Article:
Universities would have their budgets cut by almost a quarter under Conservative spending plans, prime minister Tony Blair told The THES this week.
Mr Blair said it would be impossible for the Conservative Party to honour its manifesto promise to cut income tax by trimming £8 billion from public spending unless it slashed the higher education budget.
The prime minister said: "Tory plans are divisive, uncosted and impractical. They would cut £1.3 billion from higher education, open the way for university top-up fees and force students to take out commercial loans."
He added: "Tory plans to privatise university funding have been independently estimated (by Universities UK) to cost £101 billion, yet Michael Portillo admitted last week that he could not explain where the money would come from. Instead, the Tories say they will cut £1.3 billion from the higher education budget."
The Tory manifesto claims that the higher education savings would be made by endowing universities. The party has said that this could mean lump sums of perhaps £1 billion for a large university.
The Conservatives say that endowed universities would invest their lump sums to generate an annual income for teaching. Then there would be no need for the state to fund teaching in these institutions.
But Mr Blair showed Labour Party calculations, backed by independent actuarial advice, that indicate that the Conservatives would have to raise £32 billion upfront to endow enough universities to make the £1.3 billion saving promised.
The Labour figures are based on universities achieving a 4 per cent net return on their invested endowments - £1.3 billion being 4 per cent of £32 billion.
Actuarial advice received by the Labour Party shows that universities would have to secure gross returns of at least 6 per cent on their endowments. This is unlikely in the current market with low interest rates, according to Labour's financial advisers.
Out of these gross returns, according to Labour, universities would have to plough 2 or 3 per cent back into their endowment capital to maintain its value.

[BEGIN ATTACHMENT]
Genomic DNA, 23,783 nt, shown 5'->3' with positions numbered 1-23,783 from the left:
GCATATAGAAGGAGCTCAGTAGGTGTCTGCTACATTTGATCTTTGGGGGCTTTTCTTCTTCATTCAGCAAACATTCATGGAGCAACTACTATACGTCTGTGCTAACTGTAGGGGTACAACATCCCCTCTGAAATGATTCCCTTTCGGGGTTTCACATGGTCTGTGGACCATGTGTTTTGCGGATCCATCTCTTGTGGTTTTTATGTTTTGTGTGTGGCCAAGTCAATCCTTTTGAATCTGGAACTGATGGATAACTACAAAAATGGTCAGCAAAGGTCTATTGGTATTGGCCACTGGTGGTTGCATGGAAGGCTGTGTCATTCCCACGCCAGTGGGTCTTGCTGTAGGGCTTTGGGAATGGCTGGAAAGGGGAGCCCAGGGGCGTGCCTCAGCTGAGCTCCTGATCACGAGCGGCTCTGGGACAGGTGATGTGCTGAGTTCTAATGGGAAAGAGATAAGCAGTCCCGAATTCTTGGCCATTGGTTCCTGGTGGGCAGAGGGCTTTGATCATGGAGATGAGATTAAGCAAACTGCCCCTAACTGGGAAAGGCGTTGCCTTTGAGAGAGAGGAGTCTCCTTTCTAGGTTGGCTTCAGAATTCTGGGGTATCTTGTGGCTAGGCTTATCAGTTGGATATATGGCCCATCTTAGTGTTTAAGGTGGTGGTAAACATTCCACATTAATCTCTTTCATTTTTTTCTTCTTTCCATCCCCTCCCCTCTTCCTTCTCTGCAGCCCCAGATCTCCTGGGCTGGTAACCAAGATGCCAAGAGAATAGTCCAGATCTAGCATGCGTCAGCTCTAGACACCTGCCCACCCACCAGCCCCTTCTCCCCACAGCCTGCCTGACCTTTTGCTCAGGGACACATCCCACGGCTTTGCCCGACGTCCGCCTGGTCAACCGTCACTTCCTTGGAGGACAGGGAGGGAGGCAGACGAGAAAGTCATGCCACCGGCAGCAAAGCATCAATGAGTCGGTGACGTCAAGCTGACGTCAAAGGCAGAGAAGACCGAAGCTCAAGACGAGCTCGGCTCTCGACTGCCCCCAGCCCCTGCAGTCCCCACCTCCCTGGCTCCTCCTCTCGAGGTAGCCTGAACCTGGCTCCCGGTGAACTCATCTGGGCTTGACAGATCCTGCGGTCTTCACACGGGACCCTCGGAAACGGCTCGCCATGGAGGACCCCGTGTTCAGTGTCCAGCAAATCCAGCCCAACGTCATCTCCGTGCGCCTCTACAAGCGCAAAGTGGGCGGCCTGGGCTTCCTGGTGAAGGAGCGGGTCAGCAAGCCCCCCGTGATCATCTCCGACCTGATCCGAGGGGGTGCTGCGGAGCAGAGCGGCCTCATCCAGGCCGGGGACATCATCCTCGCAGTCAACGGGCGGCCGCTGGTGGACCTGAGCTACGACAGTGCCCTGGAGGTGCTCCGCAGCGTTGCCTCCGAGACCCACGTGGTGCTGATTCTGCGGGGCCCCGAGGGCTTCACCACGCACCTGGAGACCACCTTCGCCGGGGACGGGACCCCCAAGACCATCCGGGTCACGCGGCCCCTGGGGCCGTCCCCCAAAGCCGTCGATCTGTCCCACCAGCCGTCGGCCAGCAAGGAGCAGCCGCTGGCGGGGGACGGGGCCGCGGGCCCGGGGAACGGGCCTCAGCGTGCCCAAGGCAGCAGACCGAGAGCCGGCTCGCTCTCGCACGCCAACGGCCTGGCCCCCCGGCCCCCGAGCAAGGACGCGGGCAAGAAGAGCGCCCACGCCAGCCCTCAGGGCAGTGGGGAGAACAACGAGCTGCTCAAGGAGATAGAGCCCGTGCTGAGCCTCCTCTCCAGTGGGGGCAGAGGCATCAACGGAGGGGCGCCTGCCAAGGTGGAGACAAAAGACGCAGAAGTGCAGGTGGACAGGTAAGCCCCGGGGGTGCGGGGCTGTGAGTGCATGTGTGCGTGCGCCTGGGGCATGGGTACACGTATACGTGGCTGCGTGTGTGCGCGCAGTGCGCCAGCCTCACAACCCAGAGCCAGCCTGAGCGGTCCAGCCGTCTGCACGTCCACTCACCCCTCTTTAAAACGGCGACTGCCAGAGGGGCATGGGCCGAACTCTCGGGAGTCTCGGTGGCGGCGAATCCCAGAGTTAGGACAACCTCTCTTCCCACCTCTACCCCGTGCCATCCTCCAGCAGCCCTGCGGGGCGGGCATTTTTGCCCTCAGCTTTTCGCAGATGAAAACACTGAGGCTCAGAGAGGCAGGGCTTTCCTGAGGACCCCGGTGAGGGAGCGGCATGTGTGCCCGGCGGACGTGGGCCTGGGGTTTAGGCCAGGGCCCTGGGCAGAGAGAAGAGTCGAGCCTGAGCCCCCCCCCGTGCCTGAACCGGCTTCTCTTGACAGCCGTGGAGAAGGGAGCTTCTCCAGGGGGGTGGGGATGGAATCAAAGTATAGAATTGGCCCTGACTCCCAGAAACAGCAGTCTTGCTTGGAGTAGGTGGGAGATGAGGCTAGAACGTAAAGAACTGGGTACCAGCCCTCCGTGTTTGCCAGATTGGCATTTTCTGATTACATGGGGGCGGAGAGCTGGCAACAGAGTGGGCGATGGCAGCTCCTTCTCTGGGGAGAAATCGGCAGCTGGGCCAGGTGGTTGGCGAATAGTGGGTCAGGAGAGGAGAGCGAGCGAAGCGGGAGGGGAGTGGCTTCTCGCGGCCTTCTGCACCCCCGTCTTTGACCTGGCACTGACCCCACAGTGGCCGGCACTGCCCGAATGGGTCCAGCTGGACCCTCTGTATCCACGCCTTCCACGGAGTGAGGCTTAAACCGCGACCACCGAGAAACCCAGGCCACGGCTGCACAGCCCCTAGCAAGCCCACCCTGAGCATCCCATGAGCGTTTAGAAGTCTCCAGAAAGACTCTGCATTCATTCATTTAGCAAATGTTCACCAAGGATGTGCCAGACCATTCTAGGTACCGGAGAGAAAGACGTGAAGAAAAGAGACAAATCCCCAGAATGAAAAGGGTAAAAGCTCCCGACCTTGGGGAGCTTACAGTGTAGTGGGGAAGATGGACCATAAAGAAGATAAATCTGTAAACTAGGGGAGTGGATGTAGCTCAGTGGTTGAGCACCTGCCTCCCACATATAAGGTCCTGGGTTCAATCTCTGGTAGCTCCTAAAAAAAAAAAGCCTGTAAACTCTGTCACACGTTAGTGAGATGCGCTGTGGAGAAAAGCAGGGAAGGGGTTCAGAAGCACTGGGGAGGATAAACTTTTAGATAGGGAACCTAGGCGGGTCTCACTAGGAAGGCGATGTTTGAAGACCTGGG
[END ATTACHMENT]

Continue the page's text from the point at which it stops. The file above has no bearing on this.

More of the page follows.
Labour claims it would be impossible for a Conservative government to find the £32 billion it would require in its first term. Instead, it would be faced with a choice between missing its manifesto pledge to cut taxes or making the £8 billion savings regardless.
There is also the problem that as privatised institutions raising their own money for teaching, endowed universities would be able to charge what they liked for tuition.
Shadow education secretary Theresa May said that Mr Blair's attack was based on a misunderstanding of the endowment policy, or was deliberate scare-mongering. The Conservatives say that £3.5 billion would be available for endowments very quickly by selling student debt to the private sector. Thereafter, additional cash for endowments would be available because loan debt is sold annually, generating some £1.6 billion by the party's calculations.
About £700 million of the £1.3 billion would come from selling the loan book. To make this saleable, the Tories propose to charge a real rate of interest of perhaps 5 per cent above inflation.
The remainder of the £1.3 billion would come from the endowment process via Treasury savings thanks to resource accounting and budgeting (RAB), a new method of accounting for government spending and investment.
RAB would allow the Treasury to reduce the national debt by about £600 million annually once universities start to be endowed. The Conservatives say that these savings do not rely on a specific number of endowments. They add that universities will get a higher return on the cash than the government could, allowing a further reduction in public spending.
The Conservatives have suggested that more endowment money could become available from the sale of publicly owned telecommunications bands.
Ms May said: "Our policy will ensure that universities have the freedom to develop as world-renowned centres of excellence. It will also ensure that universities are not dependent on the goodwill of government for their funding. Our policy was identified as one of the four options for future funding of the sector by Universities UK."